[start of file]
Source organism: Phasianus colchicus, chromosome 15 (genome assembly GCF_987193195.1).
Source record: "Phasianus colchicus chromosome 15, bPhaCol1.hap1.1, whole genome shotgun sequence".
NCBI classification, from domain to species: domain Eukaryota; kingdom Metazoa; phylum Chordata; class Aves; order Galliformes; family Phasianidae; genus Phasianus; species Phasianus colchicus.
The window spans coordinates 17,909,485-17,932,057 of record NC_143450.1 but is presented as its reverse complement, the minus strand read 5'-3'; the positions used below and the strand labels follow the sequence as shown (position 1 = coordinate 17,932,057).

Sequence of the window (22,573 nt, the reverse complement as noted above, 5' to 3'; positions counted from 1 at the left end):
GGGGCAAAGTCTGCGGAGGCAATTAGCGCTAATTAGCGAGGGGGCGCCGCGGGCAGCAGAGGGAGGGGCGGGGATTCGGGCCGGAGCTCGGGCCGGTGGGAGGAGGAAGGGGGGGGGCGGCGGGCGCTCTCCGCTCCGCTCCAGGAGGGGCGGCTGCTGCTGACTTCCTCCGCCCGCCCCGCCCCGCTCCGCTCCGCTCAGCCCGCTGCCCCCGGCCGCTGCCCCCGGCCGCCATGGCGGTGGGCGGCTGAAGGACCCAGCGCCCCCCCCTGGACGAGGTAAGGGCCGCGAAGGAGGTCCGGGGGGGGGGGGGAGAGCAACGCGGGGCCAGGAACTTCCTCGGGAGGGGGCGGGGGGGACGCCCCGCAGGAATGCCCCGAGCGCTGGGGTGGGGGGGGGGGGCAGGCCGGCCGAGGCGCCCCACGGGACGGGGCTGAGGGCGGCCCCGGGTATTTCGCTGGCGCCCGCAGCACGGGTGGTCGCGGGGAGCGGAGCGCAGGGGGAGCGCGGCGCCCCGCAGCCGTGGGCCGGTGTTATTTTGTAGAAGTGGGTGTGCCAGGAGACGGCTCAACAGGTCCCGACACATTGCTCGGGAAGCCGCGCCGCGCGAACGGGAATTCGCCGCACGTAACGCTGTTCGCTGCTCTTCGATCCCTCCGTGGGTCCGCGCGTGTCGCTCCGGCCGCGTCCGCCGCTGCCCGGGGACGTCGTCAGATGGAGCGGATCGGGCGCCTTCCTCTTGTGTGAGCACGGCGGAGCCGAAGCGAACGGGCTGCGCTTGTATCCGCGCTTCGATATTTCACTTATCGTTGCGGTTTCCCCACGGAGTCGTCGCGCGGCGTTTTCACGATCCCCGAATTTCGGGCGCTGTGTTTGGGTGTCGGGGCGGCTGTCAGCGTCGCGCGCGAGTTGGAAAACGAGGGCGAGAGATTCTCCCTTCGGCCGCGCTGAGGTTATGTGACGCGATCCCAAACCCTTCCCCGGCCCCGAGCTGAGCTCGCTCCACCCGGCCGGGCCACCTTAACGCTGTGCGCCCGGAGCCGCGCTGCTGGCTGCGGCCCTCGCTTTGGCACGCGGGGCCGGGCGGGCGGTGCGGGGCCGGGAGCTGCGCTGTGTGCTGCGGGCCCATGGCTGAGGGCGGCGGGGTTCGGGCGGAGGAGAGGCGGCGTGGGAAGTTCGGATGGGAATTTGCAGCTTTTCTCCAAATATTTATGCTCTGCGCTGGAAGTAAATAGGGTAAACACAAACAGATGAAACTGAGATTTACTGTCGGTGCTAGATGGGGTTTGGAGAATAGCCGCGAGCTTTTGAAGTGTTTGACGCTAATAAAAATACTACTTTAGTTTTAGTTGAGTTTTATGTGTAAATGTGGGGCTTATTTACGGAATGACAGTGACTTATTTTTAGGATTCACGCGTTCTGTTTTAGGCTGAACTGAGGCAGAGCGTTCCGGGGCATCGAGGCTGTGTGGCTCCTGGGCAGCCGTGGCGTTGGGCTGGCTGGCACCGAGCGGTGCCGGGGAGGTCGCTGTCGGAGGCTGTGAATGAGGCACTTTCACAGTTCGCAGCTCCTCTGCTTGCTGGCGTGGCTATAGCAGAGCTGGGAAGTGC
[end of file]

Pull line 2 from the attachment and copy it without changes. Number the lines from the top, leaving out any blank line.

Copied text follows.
Source record: "Phasianus colchicus chromosome 15, bPhaCol1.hap1.1, whole genome shotgun sequence".